Uncles Great and Small: The Attack on VW Picks Up | The American Spectator | USA News and Politics
Uncles Great and Small: The Attack on VW Picks Up
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The assault on VW for “cheating” Uncle is metastasizing.

The little Uncles — state governments — are piling on.

Five of them (New Jersey, Texas, New Mexico, Kentucky, and West Virginia) have formally filed civil lawsuits over the TDI diesel emissions “scandal,” seeking millions of dollars in fines.

Forty-eight state-level attorney generals are “investigating” VW.

This on top of the federal witch-hunt launched by the U.S. Justice Department in January that hopes to milk $46 billion out of VW AG (which includes Audi and Porsche).

Even for a major corporation, that’s a lot of coin. If the Feds are successful, it will likely mean der Untergang for VW.

The Justice Department accuses VW of “violating clean air laws,” but the interesting thing about that is the “laws” at issue are actually regulatory edicts issued by EPA, which is not a legislative branch of the government. Not that this is of any importance, of course. The federal government long ago ceased paying even lip service to that “g–damn piece of paper” (as The Chimp styled it) called the Constitution that’s supposed to serve as the owner’s manual for the form of government we’re repeatedly told we live under but which we haven’t actually enjoyed for decades — if ever.

What happens is, Congress passes vaguely worded laws — in this case, the Clean Air Act and its amendments — and unelected bureaucracies such as EPA are given wide latitude to divine and then “implement” their interpretation of what Congress intended. This amounts to giving bureaucracies such as the EPA de jure (as the lawyers style it) legislative power, something never authorized by the Constitution much less agreed to by the public.

So much for “consent of the governed,” eh?

That’s obnoxious all by itself.

But if the facts about the VW “cheating” scandal were explained to people, most of them would agree the witch-hunt is just that.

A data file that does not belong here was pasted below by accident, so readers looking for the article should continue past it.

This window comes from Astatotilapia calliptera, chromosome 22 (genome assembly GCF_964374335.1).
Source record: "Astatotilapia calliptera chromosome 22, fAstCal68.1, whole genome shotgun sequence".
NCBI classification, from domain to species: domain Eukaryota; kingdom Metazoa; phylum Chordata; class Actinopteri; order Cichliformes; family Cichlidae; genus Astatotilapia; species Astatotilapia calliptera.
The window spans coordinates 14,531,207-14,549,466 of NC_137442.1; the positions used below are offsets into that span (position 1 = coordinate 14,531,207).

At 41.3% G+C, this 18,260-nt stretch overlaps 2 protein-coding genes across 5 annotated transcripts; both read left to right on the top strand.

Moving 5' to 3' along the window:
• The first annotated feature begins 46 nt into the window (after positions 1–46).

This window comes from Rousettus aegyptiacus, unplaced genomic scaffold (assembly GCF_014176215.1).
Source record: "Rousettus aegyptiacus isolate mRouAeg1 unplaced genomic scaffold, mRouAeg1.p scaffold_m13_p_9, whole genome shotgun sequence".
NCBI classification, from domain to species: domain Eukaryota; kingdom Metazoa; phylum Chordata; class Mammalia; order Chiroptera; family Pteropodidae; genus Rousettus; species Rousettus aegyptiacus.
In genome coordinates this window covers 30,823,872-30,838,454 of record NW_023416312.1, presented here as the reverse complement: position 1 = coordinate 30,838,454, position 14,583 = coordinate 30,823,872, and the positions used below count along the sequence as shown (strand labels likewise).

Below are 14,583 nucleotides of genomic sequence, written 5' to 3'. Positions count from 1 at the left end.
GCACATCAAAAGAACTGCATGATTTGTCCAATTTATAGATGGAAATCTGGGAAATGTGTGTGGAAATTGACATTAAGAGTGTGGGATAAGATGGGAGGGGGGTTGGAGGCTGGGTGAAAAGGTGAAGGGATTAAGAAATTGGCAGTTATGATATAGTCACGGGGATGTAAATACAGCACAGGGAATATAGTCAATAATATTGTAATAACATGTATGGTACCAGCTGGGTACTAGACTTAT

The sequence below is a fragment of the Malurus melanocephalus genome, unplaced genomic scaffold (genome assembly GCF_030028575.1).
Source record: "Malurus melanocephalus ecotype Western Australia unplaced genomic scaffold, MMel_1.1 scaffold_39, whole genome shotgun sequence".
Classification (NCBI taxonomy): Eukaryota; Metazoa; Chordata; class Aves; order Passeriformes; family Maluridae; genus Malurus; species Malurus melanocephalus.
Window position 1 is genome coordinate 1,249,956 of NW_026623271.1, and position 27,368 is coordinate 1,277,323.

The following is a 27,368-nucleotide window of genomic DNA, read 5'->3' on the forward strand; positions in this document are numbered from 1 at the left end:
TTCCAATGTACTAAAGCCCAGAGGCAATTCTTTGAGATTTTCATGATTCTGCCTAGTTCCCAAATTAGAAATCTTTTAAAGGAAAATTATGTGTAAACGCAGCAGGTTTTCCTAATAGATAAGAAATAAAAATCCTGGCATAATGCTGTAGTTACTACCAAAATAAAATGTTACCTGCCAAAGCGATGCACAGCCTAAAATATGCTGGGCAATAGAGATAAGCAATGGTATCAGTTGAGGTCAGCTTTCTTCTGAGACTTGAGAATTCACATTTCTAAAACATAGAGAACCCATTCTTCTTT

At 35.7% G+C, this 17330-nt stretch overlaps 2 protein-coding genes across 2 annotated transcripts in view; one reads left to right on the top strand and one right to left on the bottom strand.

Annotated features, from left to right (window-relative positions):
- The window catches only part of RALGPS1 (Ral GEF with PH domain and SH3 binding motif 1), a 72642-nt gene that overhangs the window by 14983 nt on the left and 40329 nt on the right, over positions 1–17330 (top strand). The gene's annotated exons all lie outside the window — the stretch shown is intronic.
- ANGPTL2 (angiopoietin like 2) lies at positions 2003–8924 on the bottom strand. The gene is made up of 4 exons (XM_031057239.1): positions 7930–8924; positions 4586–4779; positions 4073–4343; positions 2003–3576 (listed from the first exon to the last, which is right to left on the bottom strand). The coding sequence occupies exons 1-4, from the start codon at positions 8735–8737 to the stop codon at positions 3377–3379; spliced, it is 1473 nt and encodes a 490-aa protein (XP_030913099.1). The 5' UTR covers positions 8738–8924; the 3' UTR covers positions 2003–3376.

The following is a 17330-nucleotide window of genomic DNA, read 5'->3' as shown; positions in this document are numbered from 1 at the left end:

The automaker is accused of embedding code in the software that controls the operation of its TDI diesel engines (about 580,000 of them) that enabled them to get through Uncle’s Byzantine emissions testing protocols while emitting “up to 40 times” the legally allowable maximum of exhaust emissions in real-world driving.

Note the weasel words.

Not “40 times.”

Up to” 40 times.

You may be familiar with this sort of distinction.

One encounters it all the time in advertising. “Up to” to 40 times could be 40 times but more than likely is 2 or 3 times.

Maybe less.

As in, “You could earn up to $100,000 a month filling out envelopes at home!”

And you could. Anything is possible.

But probably, you will earn $10.

And the envelope-stuffing company didn’t defraud you. After all, they didn’t promise you’d earn $100,000.

They told you could earn up to $100,000.

Remember this when you hear Uncles big and and small screech about VW’s sins.

The other thing people haven’t had explained to them is that the “up to 40 times” thing is minuscule even if it were actually 40 times (and not merely “up to” 40 times).

How much is “40 times” a fraction of a percent?

It’s not a big number.

Or rather, a large volume.

That’s how you measure exhaust gasses. By volume. The diesel engines being crucified may emit fractionally more of the proscribed pollutant but their total output of potentially harmful pollutants is extremely small — as is true of all modern internal combustion engines, whether diesel or gas.

But this is particularly true with regard to diesels — which burn less fuel. And so emit less gas (all else being equal) than a comparably sized gas-burning engine. Which means their total output of whatever the at-issue byproduct is, will be less overall. Put another way, a 50-MPG diesel-powered car is inherently cleaner than a 30 MPG gas-engined car.

No one seems to be interested. Or care.

I’ve been trying, as an automotive journalist, to get the word out that literally 95-plus percent of any modern car’s exhaust stream is composed primarily of water vapor and carbon dioxide; that the diminishing returns being pursued at cost-no-object are the remaining 3-5 percent of the exhaust stream.

VW is being mauled over this.

Rather, we are being mauled over this.

We are the ones who ultimately pay the price — in the form of diminished (or nonexistent) access to affordable, efficient diesel-powered cars. In the form of lost jobs (not just at VW; the ripple effects through the supply chain will potentially affect millions of people, ultimately).

And it won’t be you and I who pocket the fines filched by Uncles great and small.

So — as the Latin saying has it — cui bono?

Who benefits?

I think we know the answer to that one.

Eric Peters
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